A new study more accurately reflecting "the actual lives of the poor" has been released, and the numbers are not worth celebrating.
According to the Global Multidimensional Poverty Index 2014 produced by the Oxford Poverty and Human Development Initiative, roughly 1.6 billion people are living in poverty around the world -- about 400 million more than what the World Bank claimed in 2010.
How could such a drastic discrepancy exist?
While there's no easy way to quantify poverty, the initiative -- in its fourth year doing so -- considered several factors instead of following the World Bank's more simplistic method of tracking those who make less than $1.25 a day. It examined access to health care, education and living standards (instead of solely income) and analyzed regions on a more localized level, as opposed to considering countries as a whole.
In order for the index to deem an individual "in poverty," he or she must be deprived in multiple indicators simultaneously. A person is classified as poor if the indicators in which he or she is deprived add up to at least 33 percent.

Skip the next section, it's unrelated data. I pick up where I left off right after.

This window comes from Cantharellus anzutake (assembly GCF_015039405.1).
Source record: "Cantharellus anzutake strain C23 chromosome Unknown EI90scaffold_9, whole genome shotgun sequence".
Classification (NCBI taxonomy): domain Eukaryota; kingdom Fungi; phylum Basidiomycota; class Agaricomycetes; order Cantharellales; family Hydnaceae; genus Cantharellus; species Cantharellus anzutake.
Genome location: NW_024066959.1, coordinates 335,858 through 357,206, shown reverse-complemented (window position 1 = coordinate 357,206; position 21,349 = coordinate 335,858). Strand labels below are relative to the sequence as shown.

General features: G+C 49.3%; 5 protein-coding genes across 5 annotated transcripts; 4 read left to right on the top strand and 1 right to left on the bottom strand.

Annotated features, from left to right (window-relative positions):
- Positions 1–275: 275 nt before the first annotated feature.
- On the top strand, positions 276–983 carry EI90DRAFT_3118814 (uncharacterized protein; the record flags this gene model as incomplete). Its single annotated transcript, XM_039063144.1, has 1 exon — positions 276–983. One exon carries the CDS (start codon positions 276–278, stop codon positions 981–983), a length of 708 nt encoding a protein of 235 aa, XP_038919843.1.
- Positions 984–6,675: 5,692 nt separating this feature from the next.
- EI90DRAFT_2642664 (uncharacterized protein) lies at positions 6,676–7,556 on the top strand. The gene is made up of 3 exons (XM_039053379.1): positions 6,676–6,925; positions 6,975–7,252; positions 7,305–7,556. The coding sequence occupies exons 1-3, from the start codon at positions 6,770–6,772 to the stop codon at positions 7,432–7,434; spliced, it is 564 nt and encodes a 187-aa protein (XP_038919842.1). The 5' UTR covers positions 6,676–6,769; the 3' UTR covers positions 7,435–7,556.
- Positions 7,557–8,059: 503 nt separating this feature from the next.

Here are some facts to note from the index:
About 30 percent of the populations in all 108 countries analyzed are living in multidimensional poverty. The most impoverished regions of the earth are South Asia (where 52 percent of the overall 1.6 billion lives) and Sub-saharan Africa (where 29 percent of the overall 1.6 billion lives).
Niger is the country with the highest percentage of poor people, at 89.3 percent. Nepal is the most improved country in combating poverty, as its portion of poor residents dropped from 65 percent to 44 percent in a five-year period.
In India, 343.5 million people -- 28.5 percent of its total population and more than that of the U.S. -- are categorized as "destitute," or as having two or more childhood deaths in one's household. However, from 1999 to 2006, India experienced a drop in multidimensional poverty.
Correction: An earlier version of this story claimed a 2010 poverty study was produced by the U.N., while that data reflects findings by the World Bank. The story has been updated.
To learn more about the Oxford Poverty and Human Development Initiative, visit the organization's website.